Draft policy proposes registration, pounds...
The Humane Foundation for People and Animals has proposed a national policy on management of the dog population and control of rabies in India.
The policy emphasizes the responsibility of the government but also involves animal welfare organizations.
It draws extensively on best practices and laws across the world and seeks to adapt them to Indian requirements.
It has been formulated by T.A. Ramkumar and Meghna Unniyal, who are co-founders and directors of the foundation, and Dr Abi Tamim Vanak, Fellow at the Ashoka Trust for Research in Ecology and the Environment (ATREE).
The proposed policy is part of the PIL filed in the Supreme Court. It goes into great detail and needs to be read in its entirety. Given very briefly below are just a few of the range of issues that it comprehensively addresses.
The policy suggests that all dogs over the age of three months should be registered with the Local Authority within one month of reaching the age or of possession for responsible ownership. The Local Authority will provide the owner with a certificate of registration for the dog and microchip the dog as proof of registration.
The Local Authority is in charge of capturing roaming dogs, providing a requisite number of dog vans with ramps for the capture and transportation of roaming dogs with a driver and two trained dog catchers.
A record of dogs captured shall be maintained, mentioning the name of the area, date and time of capture, and details about dogs captured. The dogs must be captured humanely. Each dog is to undergo a health check up by a veterinary doctor.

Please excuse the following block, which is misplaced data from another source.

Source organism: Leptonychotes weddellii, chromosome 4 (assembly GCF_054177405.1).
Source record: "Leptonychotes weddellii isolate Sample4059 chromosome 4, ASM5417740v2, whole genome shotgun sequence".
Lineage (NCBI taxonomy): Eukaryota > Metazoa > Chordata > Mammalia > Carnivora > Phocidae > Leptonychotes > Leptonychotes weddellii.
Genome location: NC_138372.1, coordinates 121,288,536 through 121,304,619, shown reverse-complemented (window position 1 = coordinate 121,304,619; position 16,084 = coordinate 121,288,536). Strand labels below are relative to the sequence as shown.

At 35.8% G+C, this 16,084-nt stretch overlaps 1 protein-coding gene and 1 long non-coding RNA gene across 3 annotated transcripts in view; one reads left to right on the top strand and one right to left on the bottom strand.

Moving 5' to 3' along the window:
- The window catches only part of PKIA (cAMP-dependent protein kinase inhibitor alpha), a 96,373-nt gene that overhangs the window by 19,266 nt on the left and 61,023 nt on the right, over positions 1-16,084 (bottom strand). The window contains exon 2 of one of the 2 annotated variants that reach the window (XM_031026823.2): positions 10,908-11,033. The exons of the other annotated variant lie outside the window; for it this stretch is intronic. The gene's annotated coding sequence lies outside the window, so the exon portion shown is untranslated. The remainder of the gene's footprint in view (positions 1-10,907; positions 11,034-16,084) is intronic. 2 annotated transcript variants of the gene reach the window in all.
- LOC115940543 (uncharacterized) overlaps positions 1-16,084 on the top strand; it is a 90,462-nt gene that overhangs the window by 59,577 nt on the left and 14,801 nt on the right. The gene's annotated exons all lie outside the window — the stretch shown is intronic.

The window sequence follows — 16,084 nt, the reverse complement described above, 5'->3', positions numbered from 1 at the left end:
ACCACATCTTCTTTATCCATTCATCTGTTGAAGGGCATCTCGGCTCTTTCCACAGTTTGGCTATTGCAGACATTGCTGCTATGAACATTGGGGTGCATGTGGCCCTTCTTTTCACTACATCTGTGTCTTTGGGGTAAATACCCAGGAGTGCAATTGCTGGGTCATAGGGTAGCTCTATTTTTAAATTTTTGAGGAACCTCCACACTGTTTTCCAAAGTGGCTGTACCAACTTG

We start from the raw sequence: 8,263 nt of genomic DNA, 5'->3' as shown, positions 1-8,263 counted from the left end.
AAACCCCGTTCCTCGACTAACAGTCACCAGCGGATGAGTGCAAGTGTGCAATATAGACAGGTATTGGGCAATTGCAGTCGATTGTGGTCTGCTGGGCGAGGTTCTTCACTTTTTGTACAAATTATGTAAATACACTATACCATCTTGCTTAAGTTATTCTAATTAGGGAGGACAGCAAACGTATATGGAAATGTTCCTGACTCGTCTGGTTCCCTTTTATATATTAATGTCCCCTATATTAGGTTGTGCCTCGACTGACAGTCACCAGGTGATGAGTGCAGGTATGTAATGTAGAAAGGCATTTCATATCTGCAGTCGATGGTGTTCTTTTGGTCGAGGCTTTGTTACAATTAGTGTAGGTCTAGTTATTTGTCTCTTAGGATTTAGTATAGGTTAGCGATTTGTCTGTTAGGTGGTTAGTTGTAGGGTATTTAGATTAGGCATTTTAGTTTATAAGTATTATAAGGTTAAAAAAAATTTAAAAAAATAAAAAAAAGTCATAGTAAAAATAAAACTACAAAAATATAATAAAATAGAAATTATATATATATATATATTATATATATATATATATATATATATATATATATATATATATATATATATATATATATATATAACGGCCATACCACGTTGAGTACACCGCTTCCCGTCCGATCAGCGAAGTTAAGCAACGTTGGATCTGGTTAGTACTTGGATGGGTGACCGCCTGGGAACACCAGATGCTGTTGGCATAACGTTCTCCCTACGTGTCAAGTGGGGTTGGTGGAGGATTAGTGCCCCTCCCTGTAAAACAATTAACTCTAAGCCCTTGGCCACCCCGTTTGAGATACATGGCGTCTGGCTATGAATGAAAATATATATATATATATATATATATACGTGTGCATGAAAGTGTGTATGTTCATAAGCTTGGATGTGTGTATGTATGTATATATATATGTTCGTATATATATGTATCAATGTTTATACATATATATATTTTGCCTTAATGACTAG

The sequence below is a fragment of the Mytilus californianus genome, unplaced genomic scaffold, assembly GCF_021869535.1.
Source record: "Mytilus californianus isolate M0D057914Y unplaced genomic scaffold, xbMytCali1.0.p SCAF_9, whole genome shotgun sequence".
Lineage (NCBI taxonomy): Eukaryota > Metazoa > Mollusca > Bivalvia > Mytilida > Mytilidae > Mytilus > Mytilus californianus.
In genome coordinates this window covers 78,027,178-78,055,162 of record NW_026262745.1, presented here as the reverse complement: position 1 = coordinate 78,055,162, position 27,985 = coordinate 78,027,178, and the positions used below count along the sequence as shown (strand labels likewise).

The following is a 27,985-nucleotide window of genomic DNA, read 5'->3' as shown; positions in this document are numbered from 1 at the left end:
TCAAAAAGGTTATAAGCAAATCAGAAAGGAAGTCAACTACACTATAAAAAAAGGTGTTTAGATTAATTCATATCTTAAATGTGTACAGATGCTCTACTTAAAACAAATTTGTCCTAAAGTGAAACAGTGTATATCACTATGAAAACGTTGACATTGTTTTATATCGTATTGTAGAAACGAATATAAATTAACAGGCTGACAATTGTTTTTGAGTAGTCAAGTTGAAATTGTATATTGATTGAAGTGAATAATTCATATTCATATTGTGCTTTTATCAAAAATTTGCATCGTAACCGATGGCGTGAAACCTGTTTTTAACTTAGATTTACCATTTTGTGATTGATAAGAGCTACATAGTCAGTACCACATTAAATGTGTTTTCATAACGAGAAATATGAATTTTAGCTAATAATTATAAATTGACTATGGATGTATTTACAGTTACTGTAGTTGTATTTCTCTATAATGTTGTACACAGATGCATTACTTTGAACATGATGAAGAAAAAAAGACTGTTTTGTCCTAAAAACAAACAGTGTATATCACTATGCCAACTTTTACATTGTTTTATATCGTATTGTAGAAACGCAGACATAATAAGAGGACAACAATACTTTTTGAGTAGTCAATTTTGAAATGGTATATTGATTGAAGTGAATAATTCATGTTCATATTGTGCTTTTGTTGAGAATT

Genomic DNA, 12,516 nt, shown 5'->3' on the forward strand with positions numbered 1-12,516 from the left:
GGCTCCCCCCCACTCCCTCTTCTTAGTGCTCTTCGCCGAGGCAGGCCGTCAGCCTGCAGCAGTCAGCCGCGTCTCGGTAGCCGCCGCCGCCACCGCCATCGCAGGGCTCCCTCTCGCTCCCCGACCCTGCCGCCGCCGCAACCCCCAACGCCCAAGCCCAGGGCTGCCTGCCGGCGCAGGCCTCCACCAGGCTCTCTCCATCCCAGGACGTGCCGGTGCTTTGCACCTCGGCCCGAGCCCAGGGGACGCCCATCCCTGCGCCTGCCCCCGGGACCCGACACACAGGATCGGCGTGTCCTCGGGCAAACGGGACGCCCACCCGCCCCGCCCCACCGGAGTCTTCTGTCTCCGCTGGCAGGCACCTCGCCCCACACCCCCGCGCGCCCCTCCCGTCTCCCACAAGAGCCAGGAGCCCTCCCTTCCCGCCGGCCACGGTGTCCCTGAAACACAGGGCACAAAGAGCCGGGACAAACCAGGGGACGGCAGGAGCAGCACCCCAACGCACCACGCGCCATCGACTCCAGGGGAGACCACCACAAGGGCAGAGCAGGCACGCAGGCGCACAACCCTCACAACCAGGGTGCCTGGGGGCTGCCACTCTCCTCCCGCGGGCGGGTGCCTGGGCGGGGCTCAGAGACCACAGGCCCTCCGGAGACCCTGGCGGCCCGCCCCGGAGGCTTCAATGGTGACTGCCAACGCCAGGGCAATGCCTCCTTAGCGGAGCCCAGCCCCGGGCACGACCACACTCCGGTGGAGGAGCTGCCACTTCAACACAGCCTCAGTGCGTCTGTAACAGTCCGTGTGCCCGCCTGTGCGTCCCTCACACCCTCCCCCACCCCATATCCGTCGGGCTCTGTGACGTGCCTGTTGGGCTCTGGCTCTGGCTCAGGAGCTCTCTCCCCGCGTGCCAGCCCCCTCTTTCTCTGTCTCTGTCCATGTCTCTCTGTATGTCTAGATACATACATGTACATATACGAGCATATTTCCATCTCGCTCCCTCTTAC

Bites and attacks
The Local Authority must pay the costs of curing any injuries or infection resulting from an unowned dog biting or attacking any person or animal along with a compensation at the rate of `1,000/ per day for each day the person is unable to engage in their usual occupation.
It must maintain records of the nature, impact and costs of incidents caused by dogs, including dog bites, attacks, accidents, rabies and deaths with adequate traceability of the affected person, the concerned dog, and the location.
A board constituted under the law for prevention of cruelty to animals, should oversee the implementation of the provisions of the policy by the state and ensure that animal welfare organizations are spending taxpayers’ money well.
Feeding in public places
No person shall feed any dog in any public places. A penalty of `500 would be levied for a first offence and `1,000 for a subsequent offence.
The Local Authority and animal welfare organizations shall offer neutering through local veterinary doctors. Both male and female dogs shall be neutered.
Only a veterinary officer or another competent person shall euthanise a dog, except in an emergency, to terminate a dog’s suffering.
Any euthanasia shall be done with the minimum of physical and mental suffering. The method chosen to euthanise a dog shall either cause immediate loss of consciousness and death or begin with the induction of deep general anaesthesia.
Every Urban and Rural Local Authority is to constitute a Monitoring Committee consisting of an elected representative or the sarpanch, a ward officer or village administrative officer, a veterinary officer, three citizens and an officer of the State Forest Department in case the area is within a 10 km radius of a wildlife sanctuary.
Pounds and Kennels
The Local Authority can licence animal welfare organizations for setting up dog pounds, including kennels for rehoming/sheltering any of the captured dogs which are not to be euthanised on annual registration.
Pounds and kennels should have drainage, water and electricity. Size, design and occupancy capacity should be addressed. They should be suitably located outside residential and commercial areas. The dog pounds should include isolation and quarantine facilities.